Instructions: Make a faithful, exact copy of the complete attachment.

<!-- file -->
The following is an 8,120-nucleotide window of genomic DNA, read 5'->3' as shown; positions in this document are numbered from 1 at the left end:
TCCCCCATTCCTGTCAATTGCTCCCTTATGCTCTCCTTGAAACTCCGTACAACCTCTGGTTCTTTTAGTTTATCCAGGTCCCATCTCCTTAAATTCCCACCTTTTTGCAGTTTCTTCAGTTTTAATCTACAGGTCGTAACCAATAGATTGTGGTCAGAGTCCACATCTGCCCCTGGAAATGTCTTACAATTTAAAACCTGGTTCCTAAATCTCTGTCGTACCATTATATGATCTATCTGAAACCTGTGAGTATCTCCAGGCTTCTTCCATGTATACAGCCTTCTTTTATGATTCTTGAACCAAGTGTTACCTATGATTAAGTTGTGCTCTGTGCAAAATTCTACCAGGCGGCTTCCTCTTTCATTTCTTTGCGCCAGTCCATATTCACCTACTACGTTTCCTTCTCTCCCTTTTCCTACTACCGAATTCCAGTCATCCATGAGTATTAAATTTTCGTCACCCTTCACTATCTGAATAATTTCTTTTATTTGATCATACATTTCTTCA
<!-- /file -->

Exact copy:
The following is an 8,120-nucleotide window of genomic DNA, read 5'->3' as shown; positions in this document are numbered from 1 at the left end:
TCCCCCATTCCTGTCAATTGCTCCCTTATGCTCTCCTTGAAACTCCGTACAACCTCTGGTTCTTTTAGTTTATCCAGGTCCCATCTCCTTAAATTCCCACCTTTTTGCAGTTTCTTCAGTTTTAATCTACAGGTCGTAACCAATAGATTGTGGTCAGAGTCCACATCTGCCCCTGGAAATGTCTTACAATTTAAAACCTGGTTCCTAAATCTCTGTCGTACCATTATATGATCTATCTGAAACCTGTGAGTATCTCCAGGCTTCTTCCATGTATACAGCCTTCTTTTATGATTCTTGAACCAAGTGTTACCTATGATTAAGTTGTGCTCTGTGCAAAATTCTACCAGGCGGCTTCCTCTTTCATTTCTTTGCGCCAGTCCATATTCACCTACTACGTTTCCTTCTCTCCCTTTTCCTACTACCGAATTCCAGTCATCCATGAGTATTAAATTTTCGTCACCCTTCACTATCTGAATAATTTCTTTTATTTGATCATACATTTCTTCA